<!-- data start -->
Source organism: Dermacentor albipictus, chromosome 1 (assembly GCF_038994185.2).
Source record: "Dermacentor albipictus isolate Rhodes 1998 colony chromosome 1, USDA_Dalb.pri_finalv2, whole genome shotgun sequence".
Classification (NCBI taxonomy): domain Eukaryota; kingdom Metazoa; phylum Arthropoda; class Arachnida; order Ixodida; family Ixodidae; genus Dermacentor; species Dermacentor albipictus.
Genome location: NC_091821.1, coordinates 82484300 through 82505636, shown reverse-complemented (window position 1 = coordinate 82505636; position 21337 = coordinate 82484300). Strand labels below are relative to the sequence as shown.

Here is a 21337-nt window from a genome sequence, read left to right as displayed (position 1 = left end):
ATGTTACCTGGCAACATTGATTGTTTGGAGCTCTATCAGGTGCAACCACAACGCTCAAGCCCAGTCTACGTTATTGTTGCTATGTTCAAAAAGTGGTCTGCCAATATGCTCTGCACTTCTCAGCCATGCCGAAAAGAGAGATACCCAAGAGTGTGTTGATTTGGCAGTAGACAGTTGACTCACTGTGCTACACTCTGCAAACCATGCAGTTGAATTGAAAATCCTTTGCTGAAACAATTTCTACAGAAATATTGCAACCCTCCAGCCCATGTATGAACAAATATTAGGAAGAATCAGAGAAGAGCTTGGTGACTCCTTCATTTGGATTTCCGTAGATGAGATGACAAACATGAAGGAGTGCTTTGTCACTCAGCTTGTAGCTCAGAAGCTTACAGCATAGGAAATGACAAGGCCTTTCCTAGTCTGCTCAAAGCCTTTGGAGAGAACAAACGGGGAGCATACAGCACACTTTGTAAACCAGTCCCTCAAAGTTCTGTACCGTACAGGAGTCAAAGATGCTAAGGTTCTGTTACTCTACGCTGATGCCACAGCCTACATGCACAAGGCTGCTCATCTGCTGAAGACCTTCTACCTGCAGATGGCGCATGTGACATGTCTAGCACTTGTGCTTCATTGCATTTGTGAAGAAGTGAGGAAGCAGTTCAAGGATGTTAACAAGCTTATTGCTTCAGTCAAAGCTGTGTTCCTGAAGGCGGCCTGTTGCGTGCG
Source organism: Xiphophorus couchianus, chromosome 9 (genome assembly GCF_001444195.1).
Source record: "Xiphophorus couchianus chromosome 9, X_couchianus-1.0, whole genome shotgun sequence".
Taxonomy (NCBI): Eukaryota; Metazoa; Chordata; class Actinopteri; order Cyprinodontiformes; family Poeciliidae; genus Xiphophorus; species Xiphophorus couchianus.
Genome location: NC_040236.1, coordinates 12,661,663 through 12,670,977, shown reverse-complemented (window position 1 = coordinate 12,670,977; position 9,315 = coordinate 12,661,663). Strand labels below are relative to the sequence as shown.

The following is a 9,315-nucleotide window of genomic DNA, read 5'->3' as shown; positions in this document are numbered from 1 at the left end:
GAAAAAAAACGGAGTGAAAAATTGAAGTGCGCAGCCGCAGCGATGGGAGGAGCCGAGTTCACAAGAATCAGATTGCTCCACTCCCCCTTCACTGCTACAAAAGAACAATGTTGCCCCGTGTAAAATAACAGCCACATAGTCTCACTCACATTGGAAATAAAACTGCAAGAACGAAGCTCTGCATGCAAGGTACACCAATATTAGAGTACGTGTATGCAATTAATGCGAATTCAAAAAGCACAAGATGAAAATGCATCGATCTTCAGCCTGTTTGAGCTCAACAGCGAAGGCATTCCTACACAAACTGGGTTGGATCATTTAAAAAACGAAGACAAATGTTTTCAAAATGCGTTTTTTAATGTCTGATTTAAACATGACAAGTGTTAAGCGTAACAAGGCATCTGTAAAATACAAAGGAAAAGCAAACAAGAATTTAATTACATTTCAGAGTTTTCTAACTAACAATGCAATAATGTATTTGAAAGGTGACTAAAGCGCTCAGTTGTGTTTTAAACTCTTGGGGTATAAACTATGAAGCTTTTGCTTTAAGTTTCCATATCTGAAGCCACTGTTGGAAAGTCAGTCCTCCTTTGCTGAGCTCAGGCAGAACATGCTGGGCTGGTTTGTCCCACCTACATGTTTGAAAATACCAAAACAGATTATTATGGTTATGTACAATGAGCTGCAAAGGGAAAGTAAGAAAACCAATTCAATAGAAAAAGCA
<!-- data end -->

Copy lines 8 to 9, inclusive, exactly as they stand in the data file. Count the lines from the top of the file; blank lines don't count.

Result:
Source record: "Xiphophorus couchianus chromosome 9, X_couchianus-1.0, whole genome shotgun sequence".
Taxonomy (NCBI): Eukaryota; Metazoa; Chordata; class Actinopteri; order Cyprinodontiformes; family Poeciliidae; genus Xiphophorus; species Xiphophorus couchianus.